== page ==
Traditionally in the world of summer sport there were two iconic snakes, the ‘motley snake’ of the Tour de France peloton and the ‘summer snake’ symbolizing football. Now, the ‘silly season’ in F1 is in some respects a ‘soap opera’ that lasts for several months.
It seems logical, although with Toto Wolff and Lewis Hamilton it would not be surprising if they preach ‘uncertainty’ on the outside for a few more months as ‘the question is they talk about me’.
The ‘uncertainty’ is in quotes because from the outset he made it clear that Mercedes didn’t want to lose Lewis and Lewis didn’t want to walk away from Mercedes. Only personal anger or a decision to leave F1 to pursue his many other tasks could prevent renewal.
Clearly the ‘temptation’ of prolonging talks until the first pre-season test could be some fun for the heroes as well as a ‘smoke screen’ for other issues.
Toto knows that there are only a few drivers who can replace Lewis. And Hamilton is well aware that few teams will have what Mercedes offers him. Neither the salary nor the competitiveness of the environment.
It is true, the current Mercedes is not unbeatable, it is behind Red Bull. But landing in Max Verstappen’s fiefdom doesn’t seem possible. And other options, from Ferrari to McLaren or Aston Martin, are far less attractive from a sporting point of view, even though it is said that you can’t say ‘no’ to a Ferrari and being a ‘red’ driver gives you a special status. Can get it.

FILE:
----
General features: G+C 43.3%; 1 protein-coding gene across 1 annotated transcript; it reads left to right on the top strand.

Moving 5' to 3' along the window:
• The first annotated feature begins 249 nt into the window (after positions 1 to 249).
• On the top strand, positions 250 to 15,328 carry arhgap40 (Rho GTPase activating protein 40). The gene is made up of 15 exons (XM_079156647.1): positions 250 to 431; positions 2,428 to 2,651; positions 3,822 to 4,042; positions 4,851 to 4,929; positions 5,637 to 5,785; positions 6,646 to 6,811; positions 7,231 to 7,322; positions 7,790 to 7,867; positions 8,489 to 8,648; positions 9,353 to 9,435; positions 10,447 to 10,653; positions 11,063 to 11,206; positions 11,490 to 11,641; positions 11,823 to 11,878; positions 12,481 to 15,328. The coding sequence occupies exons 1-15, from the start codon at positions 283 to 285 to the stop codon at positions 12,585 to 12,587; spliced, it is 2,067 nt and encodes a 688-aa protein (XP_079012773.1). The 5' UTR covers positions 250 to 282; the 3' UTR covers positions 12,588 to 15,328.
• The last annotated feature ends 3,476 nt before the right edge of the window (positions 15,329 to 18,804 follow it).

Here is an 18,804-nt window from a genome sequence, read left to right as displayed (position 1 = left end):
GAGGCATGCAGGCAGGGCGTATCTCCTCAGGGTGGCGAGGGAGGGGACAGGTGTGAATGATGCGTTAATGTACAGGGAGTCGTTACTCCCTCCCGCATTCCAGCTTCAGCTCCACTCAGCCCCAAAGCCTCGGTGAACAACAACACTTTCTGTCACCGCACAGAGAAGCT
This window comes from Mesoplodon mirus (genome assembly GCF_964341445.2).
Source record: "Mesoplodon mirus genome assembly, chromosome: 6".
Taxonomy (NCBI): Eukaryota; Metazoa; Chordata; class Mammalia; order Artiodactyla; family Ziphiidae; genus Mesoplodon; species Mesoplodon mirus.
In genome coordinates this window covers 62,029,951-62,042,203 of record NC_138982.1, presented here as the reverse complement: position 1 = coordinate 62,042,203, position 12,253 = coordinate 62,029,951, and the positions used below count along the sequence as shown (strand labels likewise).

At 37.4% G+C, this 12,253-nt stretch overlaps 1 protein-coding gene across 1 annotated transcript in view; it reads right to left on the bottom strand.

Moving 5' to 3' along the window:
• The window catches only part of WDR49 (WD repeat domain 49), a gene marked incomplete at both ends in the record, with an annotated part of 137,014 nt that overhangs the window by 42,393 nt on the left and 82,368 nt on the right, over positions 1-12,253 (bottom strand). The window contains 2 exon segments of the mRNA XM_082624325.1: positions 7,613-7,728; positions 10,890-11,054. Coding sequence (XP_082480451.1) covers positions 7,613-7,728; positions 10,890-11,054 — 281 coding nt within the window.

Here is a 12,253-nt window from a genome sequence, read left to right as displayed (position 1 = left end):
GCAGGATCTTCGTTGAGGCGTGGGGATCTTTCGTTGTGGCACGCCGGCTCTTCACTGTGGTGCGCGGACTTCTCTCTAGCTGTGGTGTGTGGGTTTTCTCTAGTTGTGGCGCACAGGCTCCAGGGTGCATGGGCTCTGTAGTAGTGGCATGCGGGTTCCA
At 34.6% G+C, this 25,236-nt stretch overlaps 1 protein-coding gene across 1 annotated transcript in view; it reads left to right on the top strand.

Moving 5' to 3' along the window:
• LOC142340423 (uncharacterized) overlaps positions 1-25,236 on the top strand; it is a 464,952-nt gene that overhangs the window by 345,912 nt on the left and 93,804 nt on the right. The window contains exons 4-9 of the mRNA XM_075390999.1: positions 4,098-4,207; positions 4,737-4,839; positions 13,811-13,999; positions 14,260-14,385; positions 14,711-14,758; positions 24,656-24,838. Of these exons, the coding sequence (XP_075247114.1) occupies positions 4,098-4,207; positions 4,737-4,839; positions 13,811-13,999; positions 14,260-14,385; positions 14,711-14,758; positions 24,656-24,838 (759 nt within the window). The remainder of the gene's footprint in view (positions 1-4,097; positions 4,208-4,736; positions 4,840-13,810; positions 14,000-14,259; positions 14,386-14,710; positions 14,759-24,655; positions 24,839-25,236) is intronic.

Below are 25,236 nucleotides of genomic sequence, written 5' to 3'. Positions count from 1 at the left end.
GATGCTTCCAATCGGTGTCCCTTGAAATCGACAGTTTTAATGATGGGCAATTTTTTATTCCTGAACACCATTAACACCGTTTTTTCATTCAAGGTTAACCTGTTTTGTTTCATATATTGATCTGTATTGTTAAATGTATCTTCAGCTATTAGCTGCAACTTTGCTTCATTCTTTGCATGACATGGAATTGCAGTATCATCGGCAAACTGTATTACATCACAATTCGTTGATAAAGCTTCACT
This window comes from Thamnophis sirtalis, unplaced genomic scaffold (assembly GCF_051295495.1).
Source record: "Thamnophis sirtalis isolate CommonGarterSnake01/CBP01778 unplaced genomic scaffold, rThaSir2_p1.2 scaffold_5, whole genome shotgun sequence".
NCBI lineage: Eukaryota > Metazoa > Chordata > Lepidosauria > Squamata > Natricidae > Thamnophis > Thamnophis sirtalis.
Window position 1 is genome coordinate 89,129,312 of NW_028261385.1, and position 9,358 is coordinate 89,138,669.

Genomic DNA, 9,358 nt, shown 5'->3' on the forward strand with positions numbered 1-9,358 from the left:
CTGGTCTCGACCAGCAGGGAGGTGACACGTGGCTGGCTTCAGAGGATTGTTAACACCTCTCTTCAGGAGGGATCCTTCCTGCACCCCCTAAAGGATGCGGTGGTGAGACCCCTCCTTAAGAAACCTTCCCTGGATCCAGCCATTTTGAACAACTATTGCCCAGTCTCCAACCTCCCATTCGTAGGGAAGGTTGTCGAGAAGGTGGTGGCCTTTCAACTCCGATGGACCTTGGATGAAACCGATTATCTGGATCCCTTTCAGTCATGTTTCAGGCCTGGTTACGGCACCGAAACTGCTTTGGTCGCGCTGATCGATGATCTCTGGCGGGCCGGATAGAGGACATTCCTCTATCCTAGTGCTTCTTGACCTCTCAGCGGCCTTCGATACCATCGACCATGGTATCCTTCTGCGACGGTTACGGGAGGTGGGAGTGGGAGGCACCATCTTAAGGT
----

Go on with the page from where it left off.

So the discussion was limited to tug-of-war on some details between the two parties who were and are doomed to understand each other. In any case, the topic of discussion is Lewis’s career after the race, not immediately, but in the context of the future.
Toto wants to sign now. “The contract should be biennial. I don’t want to spend another Christmas thinking about negotiations,” he said at the time. And you don’t want to waste too much time trading when you should be getting a few weeks off and planning for 2024 and planning for 2026. Must spend a lot of time thinking about.
Hamilton said in Canada that he wanted to sign for four years. Despite his age of 39, if Fernando is in the shape that he is over 40, he sees himself with the strength to do so. And we’ll probably end up with a ‘multi-year contract’ formula, which is usually 2+1 and includes results or performance clauses to activate an extension.